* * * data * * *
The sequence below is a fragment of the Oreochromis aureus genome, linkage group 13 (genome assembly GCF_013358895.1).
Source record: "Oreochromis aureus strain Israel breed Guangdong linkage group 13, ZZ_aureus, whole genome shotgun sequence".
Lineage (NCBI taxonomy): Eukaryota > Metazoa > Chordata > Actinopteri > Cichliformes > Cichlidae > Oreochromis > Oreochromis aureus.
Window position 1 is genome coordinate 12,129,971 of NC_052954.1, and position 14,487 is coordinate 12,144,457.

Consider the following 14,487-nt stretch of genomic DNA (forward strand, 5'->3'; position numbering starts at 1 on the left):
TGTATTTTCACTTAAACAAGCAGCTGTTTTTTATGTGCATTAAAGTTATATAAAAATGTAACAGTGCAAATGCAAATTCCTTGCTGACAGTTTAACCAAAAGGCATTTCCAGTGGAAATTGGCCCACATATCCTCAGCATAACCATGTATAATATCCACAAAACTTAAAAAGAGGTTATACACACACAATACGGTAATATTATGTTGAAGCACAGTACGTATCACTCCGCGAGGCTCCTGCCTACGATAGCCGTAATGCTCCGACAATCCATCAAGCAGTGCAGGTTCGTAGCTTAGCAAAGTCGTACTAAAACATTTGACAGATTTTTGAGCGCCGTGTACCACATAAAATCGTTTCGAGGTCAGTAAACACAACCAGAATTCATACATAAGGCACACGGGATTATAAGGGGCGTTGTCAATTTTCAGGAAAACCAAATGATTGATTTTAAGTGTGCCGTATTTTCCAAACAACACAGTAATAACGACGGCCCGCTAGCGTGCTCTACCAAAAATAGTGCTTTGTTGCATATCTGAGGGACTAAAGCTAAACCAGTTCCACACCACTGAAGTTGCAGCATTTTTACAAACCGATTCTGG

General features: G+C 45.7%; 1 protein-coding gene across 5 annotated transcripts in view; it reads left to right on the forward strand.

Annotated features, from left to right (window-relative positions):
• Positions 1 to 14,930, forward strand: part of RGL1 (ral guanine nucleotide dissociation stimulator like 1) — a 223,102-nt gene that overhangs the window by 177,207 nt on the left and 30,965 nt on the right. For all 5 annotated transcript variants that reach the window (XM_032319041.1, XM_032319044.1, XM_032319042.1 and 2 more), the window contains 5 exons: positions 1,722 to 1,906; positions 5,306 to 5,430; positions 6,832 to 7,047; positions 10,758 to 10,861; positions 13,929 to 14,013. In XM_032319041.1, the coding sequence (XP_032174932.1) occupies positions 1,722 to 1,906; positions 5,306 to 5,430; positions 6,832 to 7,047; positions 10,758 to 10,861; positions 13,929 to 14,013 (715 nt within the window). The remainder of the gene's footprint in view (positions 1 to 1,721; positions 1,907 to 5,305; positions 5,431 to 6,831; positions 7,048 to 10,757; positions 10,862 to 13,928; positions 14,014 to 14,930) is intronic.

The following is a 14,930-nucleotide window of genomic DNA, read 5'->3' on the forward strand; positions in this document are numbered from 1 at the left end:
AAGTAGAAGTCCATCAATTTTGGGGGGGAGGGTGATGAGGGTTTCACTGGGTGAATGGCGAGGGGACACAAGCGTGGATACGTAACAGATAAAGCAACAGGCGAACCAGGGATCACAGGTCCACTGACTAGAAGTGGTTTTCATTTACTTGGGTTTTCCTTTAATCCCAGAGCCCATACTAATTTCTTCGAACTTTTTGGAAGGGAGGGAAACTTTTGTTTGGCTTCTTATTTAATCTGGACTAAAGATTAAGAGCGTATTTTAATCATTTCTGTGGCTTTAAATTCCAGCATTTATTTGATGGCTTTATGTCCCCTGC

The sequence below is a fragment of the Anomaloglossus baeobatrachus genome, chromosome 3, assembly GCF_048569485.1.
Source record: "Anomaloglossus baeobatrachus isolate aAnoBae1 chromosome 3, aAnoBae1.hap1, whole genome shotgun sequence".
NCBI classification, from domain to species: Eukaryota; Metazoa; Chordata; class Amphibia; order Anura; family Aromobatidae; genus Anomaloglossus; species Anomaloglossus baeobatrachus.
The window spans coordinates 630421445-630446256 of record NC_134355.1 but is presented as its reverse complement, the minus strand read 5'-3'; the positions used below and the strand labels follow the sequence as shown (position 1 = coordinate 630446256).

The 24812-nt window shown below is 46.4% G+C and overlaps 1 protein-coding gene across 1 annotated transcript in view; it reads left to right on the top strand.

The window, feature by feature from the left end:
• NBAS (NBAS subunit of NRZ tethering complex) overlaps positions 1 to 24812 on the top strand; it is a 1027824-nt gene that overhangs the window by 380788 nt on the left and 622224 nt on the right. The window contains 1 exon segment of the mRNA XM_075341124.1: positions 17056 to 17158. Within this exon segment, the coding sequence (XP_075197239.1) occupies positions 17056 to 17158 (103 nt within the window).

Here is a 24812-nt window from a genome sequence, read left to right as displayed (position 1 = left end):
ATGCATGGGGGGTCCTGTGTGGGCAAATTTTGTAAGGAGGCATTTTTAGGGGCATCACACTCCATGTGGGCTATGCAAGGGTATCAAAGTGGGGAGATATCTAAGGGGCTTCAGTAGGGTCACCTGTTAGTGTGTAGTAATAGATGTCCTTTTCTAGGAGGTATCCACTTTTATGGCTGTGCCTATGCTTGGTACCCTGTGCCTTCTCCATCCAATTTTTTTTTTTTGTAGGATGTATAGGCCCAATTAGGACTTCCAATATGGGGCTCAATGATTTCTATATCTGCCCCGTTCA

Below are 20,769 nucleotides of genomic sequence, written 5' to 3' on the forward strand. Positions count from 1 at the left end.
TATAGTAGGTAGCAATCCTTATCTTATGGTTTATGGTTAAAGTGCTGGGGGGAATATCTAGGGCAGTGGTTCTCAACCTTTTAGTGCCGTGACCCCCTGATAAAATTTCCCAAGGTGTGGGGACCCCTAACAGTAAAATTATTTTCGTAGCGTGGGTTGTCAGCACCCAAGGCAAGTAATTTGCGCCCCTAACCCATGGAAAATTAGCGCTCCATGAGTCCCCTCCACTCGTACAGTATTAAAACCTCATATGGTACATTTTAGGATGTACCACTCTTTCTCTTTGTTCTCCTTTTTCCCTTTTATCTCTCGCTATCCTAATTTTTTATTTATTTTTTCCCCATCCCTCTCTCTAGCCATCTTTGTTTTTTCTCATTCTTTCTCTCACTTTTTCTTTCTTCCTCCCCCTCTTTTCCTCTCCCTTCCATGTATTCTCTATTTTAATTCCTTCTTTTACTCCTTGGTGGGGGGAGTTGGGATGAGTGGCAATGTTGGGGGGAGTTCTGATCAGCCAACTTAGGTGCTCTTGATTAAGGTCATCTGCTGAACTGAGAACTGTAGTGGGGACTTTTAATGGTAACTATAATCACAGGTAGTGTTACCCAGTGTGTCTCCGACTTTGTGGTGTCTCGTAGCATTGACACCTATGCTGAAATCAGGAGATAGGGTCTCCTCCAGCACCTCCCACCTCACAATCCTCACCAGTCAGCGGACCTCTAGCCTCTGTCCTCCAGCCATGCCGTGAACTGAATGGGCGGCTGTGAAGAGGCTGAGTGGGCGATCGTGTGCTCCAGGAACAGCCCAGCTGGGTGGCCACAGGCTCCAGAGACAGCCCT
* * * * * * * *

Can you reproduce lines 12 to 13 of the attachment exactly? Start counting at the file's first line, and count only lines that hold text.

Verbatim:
The sequence below is a fragment of the Anomaloglossus baeobatrachus genome, chromosome 3, assembly GCF_048569485.1.
Source record: "Anomaloglossus baeobatrachus isolate aAnoBae1 chromosome 3, aAnoBae1.hap1, whole genome shotgun sequence".